I Don’t Want to Go to Church
    Footnotes

    “I Don’t Want to Go to Church,” Friend, Apr. 1987, 42

    “I Don’t Want to Go to Church”

    “But, Mom, I don’t want to go to church today!” Trevor complained. “I want to stay home and play outside. We get a vacation from school in the summer, so why can’t we take a vacation from church now too?”

    Trevor’s mother smiled as she asked, “What do you think would happen if Heavenly Father took a summer vacation from watching over us and helping us? Besides, you have all the rest of the week to play outside.”

    The next day Trevor did play outside. He played long and hard. Late in the afternoon, while he was racing his bike with his friends, he turned his head to see how far ahead of them he was. In that instant his bike hit a rock, and the next thing Trevor knew, he was in a hospital bed with a big cast on his left leg and a huge bandage on his head.

    As Trevor lay there, his leg was held up by a chain and pulley. He couldn’t turn; he could only lie on his back. The doctors told him that he would have to lie that way for at least four weeks! His whole summer was ruined!

    To just lie still in the big hospital bed was the hardest work that Trevor had ever done. His mom, dad, and sisters came to visit him every day. They brought books to read and tapes and games that he could play while lying down. This helped, but each day still seemed like forever.

    When Sunday came, Trevor knew that his family would go to church and wouldn’t come to see him till late afternoon. Trevor colored in his new coloring book, then read some of his books. Nothing feels right. This is Sunday, and I would be in church if I were home. That would feel right, he told himself.

    Trevor thought about his Primary class. They’re probably in Sharing Time right now, singing some of my favorite songs. Maybe they’ll play that Bible story gamethat Sister Hinton taught us last week. Trevor wondered what Sister Norman’s lesson would be about today. Last week it had been about “Forgiveness.” He really did like the lessons. Even though it was hard to sit still sometimes, Sister Norman could always tell when everyone needed to wiggle a little. She would have them play the wiggle game until they got all their wiggles out. The more Trevor thought about church, the more he wished that he could be there.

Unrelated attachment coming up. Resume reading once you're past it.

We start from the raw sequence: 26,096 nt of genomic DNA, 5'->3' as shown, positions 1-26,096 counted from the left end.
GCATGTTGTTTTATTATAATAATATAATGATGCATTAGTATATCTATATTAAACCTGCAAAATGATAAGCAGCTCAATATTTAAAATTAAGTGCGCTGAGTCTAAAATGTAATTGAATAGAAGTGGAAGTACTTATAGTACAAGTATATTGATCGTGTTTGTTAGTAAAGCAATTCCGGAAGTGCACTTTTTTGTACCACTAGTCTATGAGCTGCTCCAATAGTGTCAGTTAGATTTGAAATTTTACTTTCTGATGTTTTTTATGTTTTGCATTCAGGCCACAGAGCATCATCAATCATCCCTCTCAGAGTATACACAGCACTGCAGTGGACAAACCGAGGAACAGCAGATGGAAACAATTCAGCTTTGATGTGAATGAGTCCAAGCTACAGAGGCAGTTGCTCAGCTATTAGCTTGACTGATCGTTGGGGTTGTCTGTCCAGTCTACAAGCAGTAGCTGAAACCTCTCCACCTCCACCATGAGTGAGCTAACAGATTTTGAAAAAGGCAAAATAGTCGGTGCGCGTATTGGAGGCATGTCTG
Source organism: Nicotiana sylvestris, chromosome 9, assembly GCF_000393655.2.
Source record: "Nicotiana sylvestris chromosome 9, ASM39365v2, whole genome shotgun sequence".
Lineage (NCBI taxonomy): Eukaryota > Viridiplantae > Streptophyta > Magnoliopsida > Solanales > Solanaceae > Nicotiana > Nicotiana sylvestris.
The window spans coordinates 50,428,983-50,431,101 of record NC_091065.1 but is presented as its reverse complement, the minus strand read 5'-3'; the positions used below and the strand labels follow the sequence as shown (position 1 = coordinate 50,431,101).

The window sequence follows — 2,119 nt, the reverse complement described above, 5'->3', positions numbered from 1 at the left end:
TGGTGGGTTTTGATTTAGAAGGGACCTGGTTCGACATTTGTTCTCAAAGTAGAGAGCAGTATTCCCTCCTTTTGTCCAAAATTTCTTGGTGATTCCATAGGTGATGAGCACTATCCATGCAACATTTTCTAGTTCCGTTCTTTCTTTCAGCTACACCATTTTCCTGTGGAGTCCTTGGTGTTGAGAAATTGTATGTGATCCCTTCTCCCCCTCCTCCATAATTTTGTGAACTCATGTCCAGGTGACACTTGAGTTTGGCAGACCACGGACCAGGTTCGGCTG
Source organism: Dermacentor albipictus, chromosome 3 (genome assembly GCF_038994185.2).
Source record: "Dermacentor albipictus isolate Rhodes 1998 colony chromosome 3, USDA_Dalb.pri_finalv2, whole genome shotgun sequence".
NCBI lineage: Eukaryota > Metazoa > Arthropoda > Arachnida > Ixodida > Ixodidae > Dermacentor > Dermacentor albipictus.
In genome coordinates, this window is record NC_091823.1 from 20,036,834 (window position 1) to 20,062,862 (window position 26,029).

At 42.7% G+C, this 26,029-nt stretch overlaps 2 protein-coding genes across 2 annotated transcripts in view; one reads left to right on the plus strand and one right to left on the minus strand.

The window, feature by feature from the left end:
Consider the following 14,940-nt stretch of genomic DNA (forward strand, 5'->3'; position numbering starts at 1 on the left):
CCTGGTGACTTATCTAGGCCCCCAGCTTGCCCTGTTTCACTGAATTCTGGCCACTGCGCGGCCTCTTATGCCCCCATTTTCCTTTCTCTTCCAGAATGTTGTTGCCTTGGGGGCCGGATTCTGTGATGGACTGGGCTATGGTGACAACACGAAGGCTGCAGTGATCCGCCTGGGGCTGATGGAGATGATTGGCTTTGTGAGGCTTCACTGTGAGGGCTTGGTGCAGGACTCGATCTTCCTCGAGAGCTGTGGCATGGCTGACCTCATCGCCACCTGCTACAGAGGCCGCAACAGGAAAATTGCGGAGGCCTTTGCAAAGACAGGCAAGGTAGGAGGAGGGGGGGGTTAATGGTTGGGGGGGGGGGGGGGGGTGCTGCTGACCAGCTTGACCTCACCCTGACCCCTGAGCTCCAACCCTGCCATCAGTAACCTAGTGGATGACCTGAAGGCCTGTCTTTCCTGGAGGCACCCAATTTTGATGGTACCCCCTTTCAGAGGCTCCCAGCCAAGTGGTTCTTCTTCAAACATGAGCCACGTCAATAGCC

The next week wasn’t any easier for Trevor. He kept thinking about not being able to go to church on Sunday. After lying still for days and days, sitting for three hours didn’t seem quite so impossible anymore.

    When Sunday came again, the morning seemed to get longer and longer. Trevor looked at the clock on the wall. Sharing Time is just getting over, and everyone will be going to their classes. I bet the lesson’s a good one, Trevor thought sadly.

    About ten minutes later Sister Norman appeared in the doorway! “Hello, Trevor. May we come in?” she asked.

    “Wow! Yes! Yes!” Trevor shouted happily.

    Sister Norman was followed by the other four children in Trevor’s Primary class. Each child carried cards and letters that all the children in Primary had made for Trevor during Sharing Time.

    After a few minutes of visiting, Sister Norman said, “Trevor, we all missed you so much that we decided that Primary wasn’t Primary without you, and we decided to bring Primary to you today.”

    The children all sat down around the bed while Sister Norman gave her lesson on kindness to others.

    All too soon the lesson was over, and it was time for Trevor’s class to go. Before she left, Sister Norman said, “Trevor, if it’s all right with you, till you’re well, we’d like to visit you each week and give you the Primary lesson, just like we have at the ward.”

    “Oh,” Trevor said, “that would be just great! Thank you.”

    After his class had left, Trevor thought, I’m glad that Primary doesn’t stop during the summer. And I’m especially glad that Heavenly Father doesn’t take a summer vacation!

    Illustrated by Dale Kilbourn